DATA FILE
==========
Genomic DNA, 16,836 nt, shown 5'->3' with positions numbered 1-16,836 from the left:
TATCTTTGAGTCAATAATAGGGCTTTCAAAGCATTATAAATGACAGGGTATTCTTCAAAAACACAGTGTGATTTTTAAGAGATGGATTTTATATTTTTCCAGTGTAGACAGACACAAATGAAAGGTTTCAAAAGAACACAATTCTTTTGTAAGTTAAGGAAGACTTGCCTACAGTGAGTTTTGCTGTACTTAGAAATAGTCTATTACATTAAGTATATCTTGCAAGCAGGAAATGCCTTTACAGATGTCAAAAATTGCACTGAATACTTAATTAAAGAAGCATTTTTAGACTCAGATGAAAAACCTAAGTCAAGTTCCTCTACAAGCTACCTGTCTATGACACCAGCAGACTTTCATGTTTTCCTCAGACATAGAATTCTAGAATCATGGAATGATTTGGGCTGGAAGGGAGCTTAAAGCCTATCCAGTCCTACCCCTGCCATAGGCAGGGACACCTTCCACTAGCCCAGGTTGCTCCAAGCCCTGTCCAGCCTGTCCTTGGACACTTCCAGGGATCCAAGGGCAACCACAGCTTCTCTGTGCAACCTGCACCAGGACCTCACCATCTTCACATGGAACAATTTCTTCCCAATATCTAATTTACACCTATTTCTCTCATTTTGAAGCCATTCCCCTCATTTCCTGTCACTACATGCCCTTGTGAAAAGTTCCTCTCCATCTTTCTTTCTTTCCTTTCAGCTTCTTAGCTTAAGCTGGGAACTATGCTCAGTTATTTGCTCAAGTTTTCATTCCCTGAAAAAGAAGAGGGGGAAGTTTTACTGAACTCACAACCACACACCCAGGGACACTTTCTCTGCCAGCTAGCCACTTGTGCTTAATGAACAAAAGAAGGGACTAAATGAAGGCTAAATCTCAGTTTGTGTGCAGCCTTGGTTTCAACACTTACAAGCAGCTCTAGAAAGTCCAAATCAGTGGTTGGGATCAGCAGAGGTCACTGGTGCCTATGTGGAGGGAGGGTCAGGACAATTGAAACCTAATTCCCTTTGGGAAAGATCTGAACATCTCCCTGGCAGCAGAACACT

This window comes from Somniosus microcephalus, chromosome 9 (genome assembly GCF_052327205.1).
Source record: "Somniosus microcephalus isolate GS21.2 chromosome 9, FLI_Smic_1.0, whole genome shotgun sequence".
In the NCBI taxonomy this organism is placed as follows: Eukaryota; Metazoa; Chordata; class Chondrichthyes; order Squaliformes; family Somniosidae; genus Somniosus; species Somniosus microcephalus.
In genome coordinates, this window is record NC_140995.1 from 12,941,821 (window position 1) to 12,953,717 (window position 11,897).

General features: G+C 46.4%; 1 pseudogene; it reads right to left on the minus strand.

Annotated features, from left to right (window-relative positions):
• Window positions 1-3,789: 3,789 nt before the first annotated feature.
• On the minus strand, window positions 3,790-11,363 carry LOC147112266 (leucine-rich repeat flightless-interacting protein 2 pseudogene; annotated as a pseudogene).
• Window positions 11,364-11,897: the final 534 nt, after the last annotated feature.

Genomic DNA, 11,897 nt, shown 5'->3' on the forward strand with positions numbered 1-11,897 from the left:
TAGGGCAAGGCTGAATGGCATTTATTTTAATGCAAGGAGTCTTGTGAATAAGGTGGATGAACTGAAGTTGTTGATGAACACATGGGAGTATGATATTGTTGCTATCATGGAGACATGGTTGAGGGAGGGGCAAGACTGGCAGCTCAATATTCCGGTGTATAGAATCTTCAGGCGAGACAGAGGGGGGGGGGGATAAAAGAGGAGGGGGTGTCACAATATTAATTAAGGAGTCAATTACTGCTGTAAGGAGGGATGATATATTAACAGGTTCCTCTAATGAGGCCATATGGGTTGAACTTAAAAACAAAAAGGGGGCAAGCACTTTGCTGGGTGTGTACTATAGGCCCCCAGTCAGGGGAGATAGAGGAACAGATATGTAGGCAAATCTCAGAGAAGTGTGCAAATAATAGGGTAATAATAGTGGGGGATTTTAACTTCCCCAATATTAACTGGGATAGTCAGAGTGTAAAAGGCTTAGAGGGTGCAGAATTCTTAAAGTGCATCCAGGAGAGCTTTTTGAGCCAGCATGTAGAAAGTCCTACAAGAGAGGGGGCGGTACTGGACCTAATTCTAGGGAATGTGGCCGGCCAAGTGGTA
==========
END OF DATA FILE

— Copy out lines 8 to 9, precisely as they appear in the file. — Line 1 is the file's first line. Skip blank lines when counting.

Annotated features, from left to right (window-relative positions):
• Window positions 1-3,789: 3,789 nt before the first annotated feature.